In the human brain, 100 billion neurons are connected by 100 trillion synapses. And, really, this staggeringly complex structure is only the beginning. (Consider that there may be roughly one hundred thousand trillion electrical signals traversing the brain in one second.)
Can we build a working model of our brain, or is it still too formidable for complete scientific study? The key insight to answer this question comes from looking at something far, far simpler.
Transparent and only one millimeter long, C. elegans worms are used in thousands of biology experiments as a ubiquitous invertebrate "lab rat." Each worm has exactly 302 neurons (connected by roughly 5,000-7,000 synapses). We know this because many scientists have counted the number of cells; each worm always contains 959 cells (hermaphrodite) or 1031 cells (male- which also contains 81 extra neurons in its tail).
was the first animal to have its genome sequenced. We can freeze it in liquid nitrogen and revive it. We can track it in 3-D
. You can browse a library
of its complete genome, its proteome (like the genome, but proteins) and even its whole nervous system on the internet. Science has studied this organism more thoroughly than any other -- with the possible exception of the fruit fly and the laboratory mouse -- in the entire animal kingdom.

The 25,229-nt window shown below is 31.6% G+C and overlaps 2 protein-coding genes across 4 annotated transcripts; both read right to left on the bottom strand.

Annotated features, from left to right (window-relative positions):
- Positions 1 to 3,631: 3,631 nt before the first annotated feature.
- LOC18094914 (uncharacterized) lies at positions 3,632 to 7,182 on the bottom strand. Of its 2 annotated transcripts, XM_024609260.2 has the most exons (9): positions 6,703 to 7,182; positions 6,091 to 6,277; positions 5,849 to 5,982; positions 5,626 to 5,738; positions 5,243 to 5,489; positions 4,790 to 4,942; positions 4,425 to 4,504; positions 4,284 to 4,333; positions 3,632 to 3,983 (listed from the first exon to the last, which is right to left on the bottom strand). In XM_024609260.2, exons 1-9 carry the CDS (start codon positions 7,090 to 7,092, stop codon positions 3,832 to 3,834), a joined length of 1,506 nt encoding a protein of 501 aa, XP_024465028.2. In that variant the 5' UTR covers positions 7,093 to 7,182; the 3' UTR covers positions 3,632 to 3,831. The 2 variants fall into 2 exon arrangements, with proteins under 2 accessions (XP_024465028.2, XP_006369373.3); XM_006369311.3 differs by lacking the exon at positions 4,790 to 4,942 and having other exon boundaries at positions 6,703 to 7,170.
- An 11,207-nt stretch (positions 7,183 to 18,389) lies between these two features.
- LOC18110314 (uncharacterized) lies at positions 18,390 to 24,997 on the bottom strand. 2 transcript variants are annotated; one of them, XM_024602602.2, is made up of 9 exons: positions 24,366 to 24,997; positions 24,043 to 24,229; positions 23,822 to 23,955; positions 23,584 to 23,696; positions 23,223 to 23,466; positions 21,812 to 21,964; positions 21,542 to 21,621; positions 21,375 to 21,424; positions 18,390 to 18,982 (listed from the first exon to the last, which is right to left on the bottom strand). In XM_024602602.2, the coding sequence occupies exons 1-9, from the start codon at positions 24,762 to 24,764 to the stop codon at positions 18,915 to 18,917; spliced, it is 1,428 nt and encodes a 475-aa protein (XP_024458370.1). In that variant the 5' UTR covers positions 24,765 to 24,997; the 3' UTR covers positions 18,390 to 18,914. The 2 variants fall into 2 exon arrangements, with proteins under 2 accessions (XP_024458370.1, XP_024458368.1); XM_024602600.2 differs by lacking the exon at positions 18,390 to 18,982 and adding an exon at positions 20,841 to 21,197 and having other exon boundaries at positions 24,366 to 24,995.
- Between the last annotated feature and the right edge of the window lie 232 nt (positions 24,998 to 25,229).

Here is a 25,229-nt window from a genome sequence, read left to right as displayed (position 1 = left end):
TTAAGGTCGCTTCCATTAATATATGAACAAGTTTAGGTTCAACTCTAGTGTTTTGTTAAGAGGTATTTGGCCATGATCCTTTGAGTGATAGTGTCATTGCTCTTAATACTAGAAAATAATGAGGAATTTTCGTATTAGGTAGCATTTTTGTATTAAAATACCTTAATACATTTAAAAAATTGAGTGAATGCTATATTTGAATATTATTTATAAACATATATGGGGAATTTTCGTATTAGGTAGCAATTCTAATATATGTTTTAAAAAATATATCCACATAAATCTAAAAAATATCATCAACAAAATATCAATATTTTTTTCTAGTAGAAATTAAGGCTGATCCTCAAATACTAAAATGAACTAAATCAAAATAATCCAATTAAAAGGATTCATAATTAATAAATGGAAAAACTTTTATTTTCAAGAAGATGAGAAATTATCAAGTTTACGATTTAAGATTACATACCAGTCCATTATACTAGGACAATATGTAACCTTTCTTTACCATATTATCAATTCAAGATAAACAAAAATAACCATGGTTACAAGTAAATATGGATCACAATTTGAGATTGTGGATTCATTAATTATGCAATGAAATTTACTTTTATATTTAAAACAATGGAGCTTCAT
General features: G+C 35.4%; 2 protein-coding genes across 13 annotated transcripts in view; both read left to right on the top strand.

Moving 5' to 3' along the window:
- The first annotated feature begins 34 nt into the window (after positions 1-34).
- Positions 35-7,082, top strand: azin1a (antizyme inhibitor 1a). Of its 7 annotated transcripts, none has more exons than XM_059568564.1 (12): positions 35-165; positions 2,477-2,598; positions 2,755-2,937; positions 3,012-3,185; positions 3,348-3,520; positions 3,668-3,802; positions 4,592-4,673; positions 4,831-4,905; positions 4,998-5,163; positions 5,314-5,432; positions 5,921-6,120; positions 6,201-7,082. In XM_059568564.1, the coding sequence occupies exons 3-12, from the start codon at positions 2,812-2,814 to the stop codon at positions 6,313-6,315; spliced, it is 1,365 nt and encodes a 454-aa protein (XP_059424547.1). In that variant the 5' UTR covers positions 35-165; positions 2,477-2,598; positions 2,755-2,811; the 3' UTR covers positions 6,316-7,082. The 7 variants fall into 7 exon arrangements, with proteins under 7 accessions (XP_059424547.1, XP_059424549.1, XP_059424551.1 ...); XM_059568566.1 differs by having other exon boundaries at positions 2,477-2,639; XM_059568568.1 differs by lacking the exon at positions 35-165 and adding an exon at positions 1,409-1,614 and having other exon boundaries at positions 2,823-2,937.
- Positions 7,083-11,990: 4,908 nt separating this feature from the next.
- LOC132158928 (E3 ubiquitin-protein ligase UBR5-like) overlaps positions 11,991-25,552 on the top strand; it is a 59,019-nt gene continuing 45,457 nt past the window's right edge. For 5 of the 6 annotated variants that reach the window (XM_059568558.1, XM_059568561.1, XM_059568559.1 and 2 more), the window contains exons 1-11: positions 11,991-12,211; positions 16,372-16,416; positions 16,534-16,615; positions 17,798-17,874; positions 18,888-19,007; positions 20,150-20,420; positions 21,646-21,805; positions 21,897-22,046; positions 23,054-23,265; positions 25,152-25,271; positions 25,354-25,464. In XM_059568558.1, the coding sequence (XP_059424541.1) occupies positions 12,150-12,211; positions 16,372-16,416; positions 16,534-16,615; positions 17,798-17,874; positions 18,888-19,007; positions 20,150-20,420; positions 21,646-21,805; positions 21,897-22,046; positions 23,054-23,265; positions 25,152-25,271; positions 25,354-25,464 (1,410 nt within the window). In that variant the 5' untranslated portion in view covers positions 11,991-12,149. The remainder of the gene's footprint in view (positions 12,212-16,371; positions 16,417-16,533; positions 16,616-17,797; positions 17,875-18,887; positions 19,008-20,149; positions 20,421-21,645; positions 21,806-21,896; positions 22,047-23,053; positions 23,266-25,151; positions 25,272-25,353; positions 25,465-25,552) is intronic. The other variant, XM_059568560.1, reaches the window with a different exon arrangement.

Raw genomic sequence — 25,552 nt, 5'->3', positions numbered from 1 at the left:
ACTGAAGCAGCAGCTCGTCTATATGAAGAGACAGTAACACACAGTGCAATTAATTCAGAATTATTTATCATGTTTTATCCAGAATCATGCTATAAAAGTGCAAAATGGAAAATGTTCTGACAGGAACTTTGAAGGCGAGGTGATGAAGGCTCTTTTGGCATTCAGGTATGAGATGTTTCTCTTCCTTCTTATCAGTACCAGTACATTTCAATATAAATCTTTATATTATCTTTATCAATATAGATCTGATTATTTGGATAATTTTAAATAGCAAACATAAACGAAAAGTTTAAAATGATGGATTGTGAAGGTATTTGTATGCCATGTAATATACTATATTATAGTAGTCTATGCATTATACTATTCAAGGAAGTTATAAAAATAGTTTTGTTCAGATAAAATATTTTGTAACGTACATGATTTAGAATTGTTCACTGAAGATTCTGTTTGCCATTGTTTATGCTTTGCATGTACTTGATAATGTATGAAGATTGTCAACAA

If we can get inside any mind in nature, this would be the one. We've had a map of every neuron and every neural connection in the brain of the worm for more than 20 years. Here is a complete picture:
Plenty of high quality, useful research has been produced using this knowledge of C. elegans' brain. Scientists can tie reflexes and simple behaviors of the worm to individual neural pathways or circuits in the brain.
Further, we've been working on simulations of the C. elegans brain for at least 10 years. Can we use this to model or predict the actions of the worm? No. We're not even close. In fact, it takes a computer with a billion transistors to make a weak, incorrect guess at what a worm with 302 brain cells will do.
If we can't simulate 302 neurons and 5,000 synapses, how can we hope to conquer 100,000,000,000 and 100,000,000,000,000? Let's not even get started on the 100,000,000,000,000,000 electrical signals per second that form the traffic on that neural road network.
Science always has to start at the very simplest level and work its way up. We build on our previous knowledge and eventually arrive at enormous achievements. Further research on this topic is absolutely important; some day we may very well be able to model the brain of a worm and even a human. However, at the present, there is simply no way that a comprehensive human brain simulation will be feasible in the near future.
So, no mind uploading
yet. Sorry, Ray Kurzweil.